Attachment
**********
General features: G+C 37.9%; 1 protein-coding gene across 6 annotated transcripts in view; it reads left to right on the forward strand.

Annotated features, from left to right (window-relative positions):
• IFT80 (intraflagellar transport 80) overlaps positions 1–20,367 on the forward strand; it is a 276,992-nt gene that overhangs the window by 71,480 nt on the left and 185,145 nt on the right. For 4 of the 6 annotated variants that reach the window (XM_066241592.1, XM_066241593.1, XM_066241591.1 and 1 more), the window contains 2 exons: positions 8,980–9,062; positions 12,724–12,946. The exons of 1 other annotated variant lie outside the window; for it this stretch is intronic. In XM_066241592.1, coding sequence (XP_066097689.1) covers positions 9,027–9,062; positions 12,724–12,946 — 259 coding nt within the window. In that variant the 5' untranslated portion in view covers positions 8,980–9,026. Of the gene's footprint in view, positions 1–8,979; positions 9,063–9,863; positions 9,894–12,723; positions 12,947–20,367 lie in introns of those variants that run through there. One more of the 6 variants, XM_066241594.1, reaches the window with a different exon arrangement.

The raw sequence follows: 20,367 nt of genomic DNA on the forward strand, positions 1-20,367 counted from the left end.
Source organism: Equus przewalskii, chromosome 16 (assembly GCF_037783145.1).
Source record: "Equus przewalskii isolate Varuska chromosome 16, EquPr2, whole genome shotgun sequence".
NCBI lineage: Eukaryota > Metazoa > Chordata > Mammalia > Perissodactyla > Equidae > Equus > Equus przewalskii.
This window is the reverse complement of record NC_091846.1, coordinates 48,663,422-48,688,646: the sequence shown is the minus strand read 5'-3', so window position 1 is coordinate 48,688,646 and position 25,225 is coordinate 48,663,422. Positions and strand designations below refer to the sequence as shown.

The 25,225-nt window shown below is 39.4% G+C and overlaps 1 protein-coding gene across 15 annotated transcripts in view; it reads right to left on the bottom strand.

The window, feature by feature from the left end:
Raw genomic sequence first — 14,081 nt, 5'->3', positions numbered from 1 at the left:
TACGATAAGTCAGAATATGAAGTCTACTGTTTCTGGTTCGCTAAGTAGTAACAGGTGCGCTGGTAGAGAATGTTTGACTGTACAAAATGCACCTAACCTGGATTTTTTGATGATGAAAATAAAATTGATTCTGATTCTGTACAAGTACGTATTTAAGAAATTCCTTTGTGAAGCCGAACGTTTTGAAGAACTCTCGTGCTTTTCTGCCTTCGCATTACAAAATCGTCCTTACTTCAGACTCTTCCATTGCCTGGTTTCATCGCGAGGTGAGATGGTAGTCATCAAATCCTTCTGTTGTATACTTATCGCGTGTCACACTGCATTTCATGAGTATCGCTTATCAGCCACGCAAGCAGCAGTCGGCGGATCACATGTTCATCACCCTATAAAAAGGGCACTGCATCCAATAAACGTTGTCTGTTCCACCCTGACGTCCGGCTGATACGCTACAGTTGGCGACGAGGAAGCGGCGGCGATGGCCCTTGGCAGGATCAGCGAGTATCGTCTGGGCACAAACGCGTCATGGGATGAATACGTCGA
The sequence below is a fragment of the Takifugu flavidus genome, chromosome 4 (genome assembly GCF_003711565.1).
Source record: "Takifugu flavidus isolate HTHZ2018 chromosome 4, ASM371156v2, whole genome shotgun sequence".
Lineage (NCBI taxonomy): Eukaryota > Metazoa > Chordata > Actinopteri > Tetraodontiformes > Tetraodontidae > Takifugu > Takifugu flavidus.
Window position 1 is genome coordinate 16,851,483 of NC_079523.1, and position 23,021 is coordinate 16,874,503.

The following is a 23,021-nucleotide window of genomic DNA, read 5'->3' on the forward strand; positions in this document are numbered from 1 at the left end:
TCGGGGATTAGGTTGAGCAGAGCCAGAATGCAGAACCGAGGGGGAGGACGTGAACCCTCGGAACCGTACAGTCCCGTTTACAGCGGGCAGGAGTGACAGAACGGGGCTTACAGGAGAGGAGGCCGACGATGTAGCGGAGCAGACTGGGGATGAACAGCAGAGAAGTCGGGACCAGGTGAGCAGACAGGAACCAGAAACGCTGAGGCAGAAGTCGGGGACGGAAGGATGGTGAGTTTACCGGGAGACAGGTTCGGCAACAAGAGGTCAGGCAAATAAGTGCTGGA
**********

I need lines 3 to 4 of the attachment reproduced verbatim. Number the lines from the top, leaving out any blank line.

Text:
• IFT80 (intraflagellar transport 80) overlaps positions 1–20,367 on the forward strand; it is a 276,992-nt gene that overhangs the window by 71,480 nt on the left and 185,145 nt on the right. For 4 of the 6 annotated variants that reach the window (XM_066241592.1, XM_066241593.1, XM_066241591.1 and 1 more), the window contains 2 exons: positions 8,980–9,062; positions 12,724–12,946. The exons of 1 other annotated variant lie outside the window; for it this stretch is intronic. In XM_066241592.1, coding sequence (XP_066097689.1) covers positions 9,027–9,062; positions 12,724–12,946 — 259 coding nt within the window. In that variant the 5' untranslated portion in view covers positions 8,980–9,026. Of the gene's footprint in view, positions 1–8,979; positions 9,063–9,863; positions 9,894–12,723; positions 12,947–20,367 lie in introns of those variants that run through there. One more of the 6 variants, XM_066241594.1, reaches the window with a different exon arrangement.

The raw sequence follows: 20,367 nt of genomic DNA on the forward strand, positions 1-20,367 counted from the left end.